By Sr Cecilia Joseph OP
Sr Cecilia Joseph OP from the Dominican Sisters of St Cecilia has made history this year as the first religious Principal of St Peter Chanel Primary School in Regents Park in 30 years.
The Ohio-born Sister arrived in Sydney in 2008 to work on World Youth Day and has been a teacher at Trinity Catholic College in Auburn.
Who do you look to for inspiration in your mission as a Catholic school principal?
I look to so many saints for inspiration in this task of evangelisation through leadership in a Catholic school.
To name a few: St. John Paul II is definitely at the top of the list with his love for youth and a passion for the new evangelisation.
As a religious and an educator, St. Mary of the Cross is also very close to me, especially in this school founded by her sisters (and in whose convent we now live).
In more recent days, I find myself asking Cardinal Pell to pray for certain intentions throughout the day as he had a deep love for and belief in authentic Catholic education.
Finally, Our Lady has been very close as I have started in this role in the primary school. Coming from the high school setting, I have been overwhelmed by the purity of heart of these young children.
It is no wonder that Jesus challenges us to become like little children! I have felt Our Lady’s loving smile as these children have come to me with their stories, questions, and musings about life and faith.
As a proud Dominican, how do you draw upon this unique charism as a leader of a school?
One of the mottos of the Dominican Order is Veritas, Truth. St. Dominic founded the Order of Preachers in the 13th century to counteract the confusion that existed in the Church and in the world. Today we see many similarities between his time and ours.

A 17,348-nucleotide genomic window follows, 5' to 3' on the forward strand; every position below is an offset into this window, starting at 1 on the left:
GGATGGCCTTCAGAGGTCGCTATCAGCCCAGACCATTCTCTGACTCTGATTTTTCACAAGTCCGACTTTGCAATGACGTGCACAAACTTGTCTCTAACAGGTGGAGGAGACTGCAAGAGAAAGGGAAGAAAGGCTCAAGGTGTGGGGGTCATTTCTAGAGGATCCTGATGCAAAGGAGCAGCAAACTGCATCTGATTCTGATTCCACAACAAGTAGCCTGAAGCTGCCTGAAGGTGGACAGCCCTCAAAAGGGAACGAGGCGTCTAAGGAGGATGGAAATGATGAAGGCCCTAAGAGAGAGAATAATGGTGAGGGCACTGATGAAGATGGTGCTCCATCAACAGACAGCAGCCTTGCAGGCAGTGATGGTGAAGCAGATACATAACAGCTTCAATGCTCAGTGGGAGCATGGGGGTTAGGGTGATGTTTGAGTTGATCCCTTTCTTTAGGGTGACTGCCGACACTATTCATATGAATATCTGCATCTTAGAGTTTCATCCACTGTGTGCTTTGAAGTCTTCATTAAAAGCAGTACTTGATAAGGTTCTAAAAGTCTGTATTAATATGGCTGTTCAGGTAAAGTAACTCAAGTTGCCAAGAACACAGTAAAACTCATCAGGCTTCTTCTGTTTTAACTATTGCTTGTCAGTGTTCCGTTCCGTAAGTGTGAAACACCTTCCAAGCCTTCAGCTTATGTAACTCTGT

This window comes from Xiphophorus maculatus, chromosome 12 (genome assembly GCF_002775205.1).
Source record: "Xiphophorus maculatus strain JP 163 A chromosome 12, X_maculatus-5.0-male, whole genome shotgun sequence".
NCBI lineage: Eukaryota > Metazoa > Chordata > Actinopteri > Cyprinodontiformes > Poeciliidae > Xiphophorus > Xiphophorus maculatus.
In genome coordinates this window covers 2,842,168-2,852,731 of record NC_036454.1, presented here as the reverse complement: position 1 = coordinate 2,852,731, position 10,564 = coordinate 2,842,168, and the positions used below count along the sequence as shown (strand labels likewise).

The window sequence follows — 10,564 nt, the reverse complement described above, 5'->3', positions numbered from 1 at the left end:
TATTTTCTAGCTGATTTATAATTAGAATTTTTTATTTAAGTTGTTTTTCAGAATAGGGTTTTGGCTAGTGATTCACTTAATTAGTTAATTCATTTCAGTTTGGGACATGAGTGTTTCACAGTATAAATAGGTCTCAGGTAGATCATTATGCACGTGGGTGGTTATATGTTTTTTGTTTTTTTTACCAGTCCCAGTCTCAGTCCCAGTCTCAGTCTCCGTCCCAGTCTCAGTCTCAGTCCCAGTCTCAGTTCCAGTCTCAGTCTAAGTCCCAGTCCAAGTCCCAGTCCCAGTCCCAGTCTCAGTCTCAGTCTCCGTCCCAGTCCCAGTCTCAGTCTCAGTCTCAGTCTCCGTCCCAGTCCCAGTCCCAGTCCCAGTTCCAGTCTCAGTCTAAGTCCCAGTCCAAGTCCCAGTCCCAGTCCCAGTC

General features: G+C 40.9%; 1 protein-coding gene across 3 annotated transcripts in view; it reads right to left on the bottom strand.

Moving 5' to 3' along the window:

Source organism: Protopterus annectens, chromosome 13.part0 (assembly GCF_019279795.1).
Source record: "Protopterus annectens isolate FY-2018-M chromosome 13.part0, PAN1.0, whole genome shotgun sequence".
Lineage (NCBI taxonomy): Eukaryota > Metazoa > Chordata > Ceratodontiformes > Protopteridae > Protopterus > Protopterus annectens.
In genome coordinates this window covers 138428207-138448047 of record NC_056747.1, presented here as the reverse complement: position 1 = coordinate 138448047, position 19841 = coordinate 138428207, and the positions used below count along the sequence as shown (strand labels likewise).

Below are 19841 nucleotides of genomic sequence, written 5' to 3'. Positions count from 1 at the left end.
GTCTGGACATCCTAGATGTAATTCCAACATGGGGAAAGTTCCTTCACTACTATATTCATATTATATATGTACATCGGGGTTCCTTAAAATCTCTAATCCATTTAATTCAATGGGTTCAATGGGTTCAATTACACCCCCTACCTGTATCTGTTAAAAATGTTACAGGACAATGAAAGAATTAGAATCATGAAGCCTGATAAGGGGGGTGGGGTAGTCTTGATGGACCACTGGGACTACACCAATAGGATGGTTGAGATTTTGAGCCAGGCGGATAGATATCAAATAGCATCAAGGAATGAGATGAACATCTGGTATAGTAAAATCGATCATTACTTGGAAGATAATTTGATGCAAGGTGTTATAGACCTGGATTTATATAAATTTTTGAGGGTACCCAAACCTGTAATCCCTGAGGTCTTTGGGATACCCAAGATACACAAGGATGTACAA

The world needs Truth, grounded in charity, more than ever. The Dominican Order is known for its commitment to education, especially fostering the sense of wonder, the search for wisdom, and the appreciation that our lives and our world are gifts from God.
These attitudes prepare each of us — you and me – to be fully the person God created us to be, playing our unique role in building up God’s kingdom now and in eternity.
Another motto of the Dominican Order is ‘to contemplate and to give to others the fruits of our contemplation.’
As a religious, prayer is the foundation of all that I am and all that I do. From this relationship flows my ability to navigate the (sometimes hectic) activity of the day, whether that be in the classroom, in the office, in meetings or phone calls, or in the unexpected surprises of the moment.
St. Dominic was known to have ‘zeal for the salvation of souls.’ His followers today have inherited that quality. This burning desire to bring others to Christ through untiring evangelisation efforts will fail if it is not founded on deep prayer and a living relationship with Jesus.
You’ve worked in such varied contexts… What do you believe makes Catholic education in Australia stand out from the other contexts you’ve worked in?
I have served in various roles in Catholic education in the USA for about twenty years. At first glance, two differences between the systems come to mind. First, the government funding of Catholic schools in Australia is a distinguishing feature.